Every year just before Rosh Hashanah, my mother and I engage in a ritual attempt to approximate my grandmother’s gefilte fish recipe. The recipe itself is an approximation. She cobbled it together from other Holocaust survivors, and perhaps gleaned a few tips from women in a displaced persons’ camp, perhaps remembering bits from what her own mother made do with in her Polish shtetl kitchen. It goes something like this: one-third buffalo carp, one-third pike, one-third whitefish. Naturally, I can’t divulge the whole thing.
When my grandmother retired to Los Angeles from New York in the 1970s, she navigated a whole new Jewish culinary landscape. For her fish, she settled upon Elat Market in the Pico-Robertson neighborhood, a store known for its quality, pricing and occasional violence. My mother and I went shopping with her from time to time, and I witnessed a side of my grandmother’s personality I’d never before seen.
We waited in line outside the store for up to half an hour before it opened, sometimes longer if the demand was so strong that the market needed to institute crowd control measures. When we finally made it inside, my grandmother gathered up all 4 feet 10 inches of herself and marched towards the fish counter, deftly and determinedly swerving around the wayward shopping carts for which this market is notorious (seriously — check out the Yelp reviews).
The fish counter swarmed with diminutive elderly women calling out to the Spanish-speaking fishmongers in complete chaos, in a half-dozen languages, each brutally jockeying for attention. “I said no heads,” one might insist in Farsi. “Three pounds, not one third of a pound,” another would complain in Hebrew. Russian wasn’t uncommon. Once, I’m almost certain we heard two women arguing in Ladino. Back in the 1980s, my grandmother wasn’t the only one with a Yiddish accent. She elbowed her way to the front of the mob in a way that I’ve come to believe only a survivor can.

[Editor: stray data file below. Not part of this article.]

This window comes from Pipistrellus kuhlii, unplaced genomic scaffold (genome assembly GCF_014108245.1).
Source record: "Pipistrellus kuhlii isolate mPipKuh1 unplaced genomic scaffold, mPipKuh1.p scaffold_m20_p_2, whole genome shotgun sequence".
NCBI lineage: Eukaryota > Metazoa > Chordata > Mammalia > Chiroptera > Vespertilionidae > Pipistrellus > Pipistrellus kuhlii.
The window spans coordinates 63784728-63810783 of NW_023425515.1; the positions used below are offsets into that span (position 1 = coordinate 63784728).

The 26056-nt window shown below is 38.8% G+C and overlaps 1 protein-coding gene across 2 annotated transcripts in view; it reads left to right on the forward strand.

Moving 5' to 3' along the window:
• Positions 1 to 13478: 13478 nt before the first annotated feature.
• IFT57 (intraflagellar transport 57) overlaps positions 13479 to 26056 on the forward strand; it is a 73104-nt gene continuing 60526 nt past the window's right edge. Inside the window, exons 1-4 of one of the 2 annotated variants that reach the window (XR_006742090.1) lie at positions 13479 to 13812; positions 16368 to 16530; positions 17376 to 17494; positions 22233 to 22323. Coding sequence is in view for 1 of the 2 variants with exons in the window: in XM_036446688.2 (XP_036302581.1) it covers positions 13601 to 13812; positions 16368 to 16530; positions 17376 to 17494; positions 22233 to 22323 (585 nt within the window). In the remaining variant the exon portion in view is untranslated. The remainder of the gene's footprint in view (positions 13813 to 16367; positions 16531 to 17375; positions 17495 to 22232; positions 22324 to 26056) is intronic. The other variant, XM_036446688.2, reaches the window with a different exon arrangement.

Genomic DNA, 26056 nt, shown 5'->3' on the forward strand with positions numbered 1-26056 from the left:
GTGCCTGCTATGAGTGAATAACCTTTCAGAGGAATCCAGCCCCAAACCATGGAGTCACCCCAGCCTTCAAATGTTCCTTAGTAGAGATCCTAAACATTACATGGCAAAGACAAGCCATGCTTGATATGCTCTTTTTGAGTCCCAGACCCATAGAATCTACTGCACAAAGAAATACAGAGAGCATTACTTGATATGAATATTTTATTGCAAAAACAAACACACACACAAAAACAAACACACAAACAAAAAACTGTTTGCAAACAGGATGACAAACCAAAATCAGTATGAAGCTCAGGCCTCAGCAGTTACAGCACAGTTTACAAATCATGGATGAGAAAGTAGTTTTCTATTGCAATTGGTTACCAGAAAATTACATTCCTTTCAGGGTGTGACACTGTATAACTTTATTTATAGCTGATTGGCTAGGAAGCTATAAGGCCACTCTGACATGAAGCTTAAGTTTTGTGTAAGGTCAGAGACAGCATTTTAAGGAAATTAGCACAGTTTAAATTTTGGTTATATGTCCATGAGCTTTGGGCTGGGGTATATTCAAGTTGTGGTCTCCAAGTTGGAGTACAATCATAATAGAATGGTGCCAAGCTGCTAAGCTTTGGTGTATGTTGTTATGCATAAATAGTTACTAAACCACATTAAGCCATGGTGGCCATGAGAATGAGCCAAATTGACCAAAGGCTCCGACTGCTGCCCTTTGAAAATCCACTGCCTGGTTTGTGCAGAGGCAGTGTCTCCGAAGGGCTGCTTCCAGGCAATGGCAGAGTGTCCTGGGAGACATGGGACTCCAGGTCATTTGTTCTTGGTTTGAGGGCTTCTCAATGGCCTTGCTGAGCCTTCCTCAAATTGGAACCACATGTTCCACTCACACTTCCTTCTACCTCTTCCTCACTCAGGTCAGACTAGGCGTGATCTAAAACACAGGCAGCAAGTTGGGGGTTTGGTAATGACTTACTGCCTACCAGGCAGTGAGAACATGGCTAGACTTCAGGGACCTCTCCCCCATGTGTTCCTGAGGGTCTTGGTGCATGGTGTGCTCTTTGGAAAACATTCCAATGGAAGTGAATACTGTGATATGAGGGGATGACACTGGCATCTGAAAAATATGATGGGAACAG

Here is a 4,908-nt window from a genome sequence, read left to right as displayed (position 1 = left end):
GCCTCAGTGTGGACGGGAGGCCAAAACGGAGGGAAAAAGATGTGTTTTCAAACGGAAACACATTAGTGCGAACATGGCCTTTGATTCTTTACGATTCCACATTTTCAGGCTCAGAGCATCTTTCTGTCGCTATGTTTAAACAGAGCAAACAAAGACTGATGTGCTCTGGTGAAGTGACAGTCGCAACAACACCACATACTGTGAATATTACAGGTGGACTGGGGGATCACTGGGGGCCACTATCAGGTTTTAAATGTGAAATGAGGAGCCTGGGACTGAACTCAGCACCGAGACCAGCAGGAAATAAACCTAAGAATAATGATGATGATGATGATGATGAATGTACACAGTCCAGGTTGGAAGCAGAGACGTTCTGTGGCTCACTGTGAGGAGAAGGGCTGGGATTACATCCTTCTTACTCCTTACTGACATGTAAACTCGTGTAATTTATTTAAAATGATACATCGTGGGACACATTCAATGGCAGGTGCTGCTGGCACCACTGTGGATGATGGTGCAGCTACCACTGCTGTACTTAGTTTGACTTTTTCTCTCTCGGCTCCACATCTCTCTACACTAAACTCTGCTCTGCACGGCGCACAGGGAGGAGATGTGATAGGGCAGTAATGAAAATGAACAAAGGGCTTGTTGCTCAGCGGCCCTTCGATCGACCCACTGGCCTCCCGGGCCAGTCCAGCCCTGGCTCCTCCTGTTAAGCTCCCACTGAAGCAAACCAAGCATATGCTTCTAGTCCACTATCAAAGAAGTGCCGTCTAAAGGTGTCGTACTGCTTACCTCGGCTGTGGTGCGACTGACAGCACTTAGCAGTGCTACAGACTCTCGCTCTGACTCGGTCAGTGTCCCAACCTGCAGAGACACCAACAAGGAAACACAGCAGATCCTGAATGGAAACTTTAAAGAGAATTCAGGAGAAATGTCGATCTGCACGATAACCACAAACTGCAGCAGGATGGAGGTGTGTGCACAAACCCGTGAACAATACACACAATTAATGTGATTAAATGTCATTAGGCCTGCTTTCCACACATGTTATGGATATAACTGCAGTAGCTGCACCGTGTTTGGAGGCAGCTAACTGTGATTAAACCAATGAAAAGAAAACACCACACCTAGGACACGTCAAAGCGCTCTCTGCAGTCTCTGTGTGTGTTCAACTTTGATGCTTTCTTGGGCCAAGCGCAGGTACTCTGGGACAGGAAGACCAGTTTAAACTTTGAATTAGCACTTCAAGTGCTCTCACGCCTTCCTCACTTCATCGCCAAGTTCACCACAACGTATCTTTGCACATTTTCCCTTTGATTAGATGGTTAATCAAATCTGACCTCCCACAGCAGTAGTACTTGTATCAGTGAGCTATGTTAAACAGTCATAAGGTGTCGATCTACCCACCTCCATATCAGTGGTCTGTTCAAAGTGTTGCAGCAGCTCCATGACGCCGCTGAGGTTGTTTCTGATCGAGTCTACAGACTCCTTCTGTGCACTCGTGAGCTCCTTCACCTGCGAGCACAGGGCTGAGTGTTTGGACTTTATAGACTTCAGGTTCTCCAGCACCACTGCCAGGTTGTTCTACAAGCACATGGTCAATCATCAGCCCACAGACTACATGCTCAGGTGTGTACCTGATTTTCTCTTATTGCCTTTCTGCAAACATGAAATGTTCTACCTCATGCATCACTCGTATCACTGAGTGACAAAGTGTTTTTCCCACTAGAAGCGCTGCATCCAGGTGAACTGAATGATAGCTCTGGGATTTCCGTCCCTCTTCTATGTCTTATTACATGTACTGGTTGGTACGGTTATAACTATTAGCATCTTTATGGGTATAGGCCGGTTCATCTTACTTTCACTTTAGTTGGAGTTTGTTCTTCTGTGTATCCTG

Sometimes my mother pitched in and communicated our order in Spanish to the man behind the counter, which helped cut down on the frequent mistakes. We’d grasp our precious cargo tightly — one bag of ground fish, another of heads and bones for yoach — flee the market, and head towards Fairfax Avenue for the bakery and butcher shop.
After my grandmother was gone, my mother took the lead. At 5 foot 2 inches, she was a giant amidst this population. By 2006, the shopper demographic had shifted almost entirely to Persian, but the market was no less crowded and the shoppers no less mouthy. It’s like that year-round. Once, a friend told me, she had gone shopping at Elat for a specific type of couscous but couldn’t find it. She asked an aggravated Elat employee for help. The response: “Are you blind?”
Despite the hostility at the market — or perhaps in spite of it — we come back each year. But not all shoppers feel the same affinity, it seems, or maybe it’s just that the multinational generation of Gefilte-fish makers has begun to dwindle. At 9 a.m. on the Friday before Rosh Hashanah this year, my mother and I walked into the market without waiting in line and sidled right up to the empty fish counter to place our order.
When it’s my turn to shop for carp, pike and whitefish in years to come, it very well may be a lonely endeavor. I might be both grateful and nostalgic for the lack of bodily bruising, but you’ll never find me reaching for a jar of gefilte fish.